Canadian Joshua Boyle, left, and U.S. citizen Caitlan Coleman were kidnapped in Afghanistan in 2012. (AP)
An American woman, her Canadian husband and their three young children — who had been held captive since 2012 by the Taliban-affiliated Haqqani network — were freed after an operation involving Pakistani forces, officials announced Thursday.
Caitlan Coleman, 32, was seven months pregnant when she and her husband, Josh Boyle, were abducted.
The operation that set Coleman, Boyle and their children free was undertaken by Pakistani forces based on actionable intelligence provided by U.S. authorities, according to a statement by the ISPR. U.S. intelligence agencies had been tracking the hostages and shared the location with Pakistani counterparts when the hostages shifted into Pakistani territory Wednesday.
President Trump appeared to hint at the news of Coleman's release during a speech in Coleman's home state of Pennsylvania on Wednesday.
"Something happened today, where a country that totally disrespected us called with some very, very important news," Trump said. "And one of my generals came in. They said, 'You know, I have to tell you, a year ago they would've never done that.' It was a great sign of respect. You'll probably be hearing about it over the next few days. But this is a country that did not respect us. This is a country that respects us now. The world is starting to respect us again, believe me."
The pair were last seen in a hostage video in December 2016 pleading for their governments to intervene.
The two vanished after setting off in the summer of 2012 for a journey that took them to Russia, the central Asian countries of Kazakhstan, Tajikistan and Kyrgyzstan, and then to Afghanistan.
Coleman's parents, Jim and Lyn Coleman, last heard from their son-in-law on Oct. 8, 2012, from an internet cafe in what Josh described as an "unsafe" part of Afghanistan.
The announcement of the release comes a month after President Trump announced a new strategy to deal with Afghanistan and Pakistan, saying the Taliban and other militant groups would no longer find safe haven in Pakistan.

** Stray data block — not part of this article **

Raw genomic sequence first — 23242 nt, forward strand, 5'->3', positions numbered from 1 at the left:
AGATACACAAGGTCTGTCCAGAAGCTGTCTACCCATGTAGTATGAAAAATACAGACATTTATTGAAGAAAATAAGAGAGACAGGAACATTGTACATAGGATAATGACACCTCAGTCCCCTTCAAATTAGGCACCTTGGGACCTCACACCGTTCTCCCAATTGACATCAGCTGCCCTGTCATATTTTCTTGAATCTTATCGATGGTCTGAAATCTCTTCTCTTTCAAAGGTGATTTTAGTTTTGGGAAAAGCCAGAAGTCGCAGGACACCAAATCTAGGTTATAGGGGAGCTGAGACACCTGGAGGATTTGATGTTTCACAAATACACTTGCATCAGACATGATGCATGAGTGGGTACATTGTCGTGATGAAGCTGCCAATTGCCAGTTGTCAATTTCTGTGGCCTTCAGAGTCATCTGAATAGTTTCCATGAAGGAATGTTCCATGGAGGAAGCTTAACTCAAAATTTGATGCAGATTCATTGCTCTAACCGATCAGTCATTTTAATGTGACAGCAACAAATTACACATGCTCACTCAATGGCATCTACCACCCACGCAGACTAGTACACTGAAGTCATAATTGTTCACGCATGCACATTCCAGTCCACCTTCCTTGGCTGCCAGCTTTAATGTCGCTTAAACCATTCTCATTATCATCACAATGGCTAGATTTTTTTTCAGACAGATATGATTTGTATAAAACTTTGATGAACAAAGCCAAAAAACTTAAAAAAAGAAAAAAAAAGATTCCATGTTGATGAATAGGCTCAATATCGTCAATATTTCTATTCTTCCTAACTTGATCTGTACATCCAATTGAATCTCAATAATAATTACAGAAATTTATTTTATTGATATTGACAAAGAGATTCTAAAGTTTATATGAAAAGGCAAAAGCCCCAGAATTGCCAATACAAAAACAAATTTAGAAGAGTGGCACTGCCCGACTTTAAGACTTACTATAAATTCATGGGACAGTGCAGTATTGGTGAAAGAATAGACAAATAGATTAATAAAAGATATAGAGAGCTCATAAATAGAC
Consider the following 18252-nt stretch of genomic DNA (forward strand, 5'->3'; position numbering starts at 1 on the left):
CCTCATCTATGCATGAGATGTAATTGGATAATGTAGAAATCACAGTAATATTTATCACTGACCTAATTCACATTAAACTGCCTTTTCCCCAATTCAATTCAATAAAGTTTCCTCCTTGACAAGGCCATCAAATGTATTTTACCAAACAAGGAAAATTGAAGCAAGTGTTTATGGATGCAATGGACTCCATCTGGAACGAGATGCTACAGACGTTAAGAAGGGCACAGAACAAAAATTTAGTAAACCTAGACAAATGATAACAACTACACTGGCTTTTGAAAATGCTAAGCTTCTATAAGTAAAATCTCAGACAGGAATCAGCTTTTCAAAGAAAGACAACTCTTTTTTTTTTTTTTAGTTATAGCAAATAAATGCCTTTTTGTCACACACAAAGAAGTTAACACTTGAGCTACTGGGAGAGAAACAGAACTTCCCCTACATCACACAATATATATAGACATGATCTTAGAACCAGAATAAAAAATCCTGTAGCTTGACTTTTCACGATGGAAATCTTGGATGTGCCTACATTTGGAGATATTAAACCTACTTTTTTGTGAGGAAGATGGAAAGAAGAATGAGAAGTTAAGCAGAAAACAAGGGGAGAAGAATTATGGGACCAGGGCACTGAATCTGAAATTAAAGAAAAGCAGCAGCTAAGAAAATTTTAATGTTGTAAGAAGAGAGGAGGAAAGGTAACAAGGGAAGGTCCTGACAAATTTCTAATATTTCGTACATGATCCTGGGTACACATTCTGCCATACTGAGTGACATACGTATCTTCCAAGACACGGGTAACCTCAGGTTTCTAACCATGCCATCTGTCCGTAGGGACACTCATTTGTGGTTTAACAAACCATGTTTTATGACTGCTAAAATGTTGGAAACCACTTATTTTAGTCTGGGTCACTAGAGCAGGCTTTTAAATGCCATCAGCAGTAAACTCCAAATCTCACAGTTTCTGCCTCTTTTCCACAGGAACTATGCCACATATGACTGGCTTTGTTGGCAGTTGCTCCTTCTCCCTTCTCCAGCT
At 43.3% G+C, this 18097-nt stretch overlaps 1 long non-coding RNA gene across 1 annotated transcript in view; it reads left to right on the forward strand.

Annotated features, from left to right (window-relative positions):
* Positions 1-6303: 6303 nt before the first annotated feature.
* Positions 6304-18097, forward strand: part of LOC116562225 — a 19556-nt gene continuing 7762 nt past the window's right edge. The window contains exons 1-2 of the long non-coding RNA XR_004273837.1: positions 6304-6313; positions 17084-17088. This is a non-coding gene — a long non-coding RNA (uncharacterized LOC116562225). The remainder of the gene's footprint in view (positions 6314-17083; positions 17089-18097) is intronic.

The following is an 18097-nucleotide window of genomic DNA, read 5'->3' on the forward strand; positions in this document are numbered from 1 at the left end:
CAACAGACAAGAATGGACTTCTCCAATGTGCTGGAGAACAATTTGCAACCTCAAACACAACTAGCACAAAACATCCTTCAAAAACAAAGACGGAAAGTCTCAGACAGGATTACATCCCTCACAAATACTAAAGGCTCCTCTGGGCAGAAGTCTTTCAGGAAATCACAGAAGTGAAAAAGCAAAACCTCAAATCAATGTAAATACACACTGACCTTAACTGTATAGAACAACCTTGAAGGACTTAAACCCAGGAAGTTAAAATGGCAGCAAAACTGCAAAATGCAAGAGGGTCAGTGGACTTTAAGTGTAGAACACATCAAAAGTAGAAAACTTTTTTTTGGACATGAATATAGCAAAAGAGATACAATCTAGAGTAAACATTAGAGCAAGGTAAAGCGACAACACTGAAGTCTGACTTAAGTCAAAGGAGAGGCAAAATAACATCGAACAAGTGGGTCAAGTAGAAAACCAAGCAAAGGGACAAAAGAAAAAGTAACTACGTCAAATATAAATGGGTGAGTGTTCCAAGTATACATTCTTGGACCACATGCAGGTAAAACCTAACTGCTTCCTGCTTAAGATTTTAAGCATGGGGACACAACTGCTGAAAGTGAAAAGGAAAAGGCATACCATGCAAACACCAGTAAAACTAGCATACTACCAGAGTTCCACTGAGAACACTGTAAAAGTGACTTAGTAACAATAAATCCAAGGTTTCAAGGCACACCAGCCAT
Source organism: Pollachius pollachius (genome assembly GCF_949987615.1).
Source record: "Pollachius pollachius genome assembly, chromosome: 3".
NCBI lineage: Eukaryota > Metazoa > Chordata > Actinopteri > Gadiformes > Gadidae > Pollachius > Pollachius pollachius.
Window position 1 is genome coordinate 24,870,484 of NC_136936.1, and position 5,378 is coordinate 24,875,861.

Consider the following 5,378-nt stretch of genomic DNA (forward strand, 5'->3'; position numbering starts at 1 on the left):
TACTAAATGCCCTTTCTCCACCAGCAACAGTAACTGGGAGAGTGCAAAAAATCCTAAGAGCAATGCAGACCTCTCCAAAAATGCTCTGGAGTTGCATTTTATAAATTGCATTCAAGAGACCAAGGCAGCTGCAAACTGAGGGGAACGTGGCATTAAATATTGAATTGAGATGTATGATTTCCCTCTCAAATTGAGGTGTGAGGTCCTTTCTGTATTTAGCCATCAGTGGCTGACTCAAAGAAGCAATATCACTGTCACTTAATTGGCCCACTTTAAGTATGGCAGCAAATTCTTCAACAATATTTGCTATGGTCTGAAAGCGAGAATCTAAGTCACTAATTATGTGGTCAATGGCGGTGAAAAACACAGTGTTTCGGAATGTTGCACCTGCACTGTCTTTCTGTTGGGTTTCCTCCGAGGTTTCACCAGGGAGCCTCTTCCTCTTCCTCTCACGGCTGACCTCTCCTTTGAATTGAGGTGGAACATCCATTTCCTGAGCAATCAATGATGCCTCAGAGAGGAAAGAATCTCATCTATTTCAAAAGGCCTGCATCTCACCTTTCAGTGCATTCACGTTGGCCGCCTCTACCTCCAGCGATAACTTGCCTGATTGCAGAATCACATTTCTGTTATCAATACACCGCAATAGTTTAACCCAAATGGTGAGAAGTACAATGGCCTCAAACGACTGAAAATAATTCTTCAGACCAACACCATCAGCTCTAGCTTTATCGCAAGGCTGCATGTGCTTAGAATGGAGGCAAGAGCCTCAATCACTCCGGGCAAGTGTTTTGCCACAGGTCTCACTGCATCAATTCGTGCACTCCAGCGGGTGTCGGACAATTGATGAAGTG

Defense Secretary James Mattis and Gen. Joseph Dunford told Congress last week Pakistan would no longer be a sanctuary for terrorism.
It is not clear how much Pakistan may have aided in the rescue efforts for Coleman and her family.
In the YouTube video, Coleman refers to "the Kafkaesque nightmare in which we find ourselves" and urges "governments on both sides" to reach a deal for their freedom. She then adds: "My children have seen their mother defiled."
Two young children appear in the video with them, and Coleman has told her family that she gave birth to two children in captivity.
“Please don’t become the next Jimmy Carter,” Coleman says in the video, reading a prepared statement and making a plea to former President Barack Obama. “Just give the offenders something so they and you can save face so we can leave the region permanently.”
The video came to public attention through the Site Intelligence Group, which monitors extremist activity online. SITE said it was dated Dec. 3.
"We are deeply concerned for the safety and well-being of Joshua Boyle, Caitlan Coleman and their young children and call for their unconditional release," Canadian Global Affairs spokesman Michael O’Shaughnessy said. The State Department also said at the time that it was reviewing the footage.
The Haqqani network has orchestrated a vast array of brutal attacks in Afghanistan in recent years, against both locals and the U.S. military, but unlike their Taliban associates, they are deemed to be more motivated by money than faith.
Fox News’ Lucas Tomlinson and The Associated Press contributed to this report.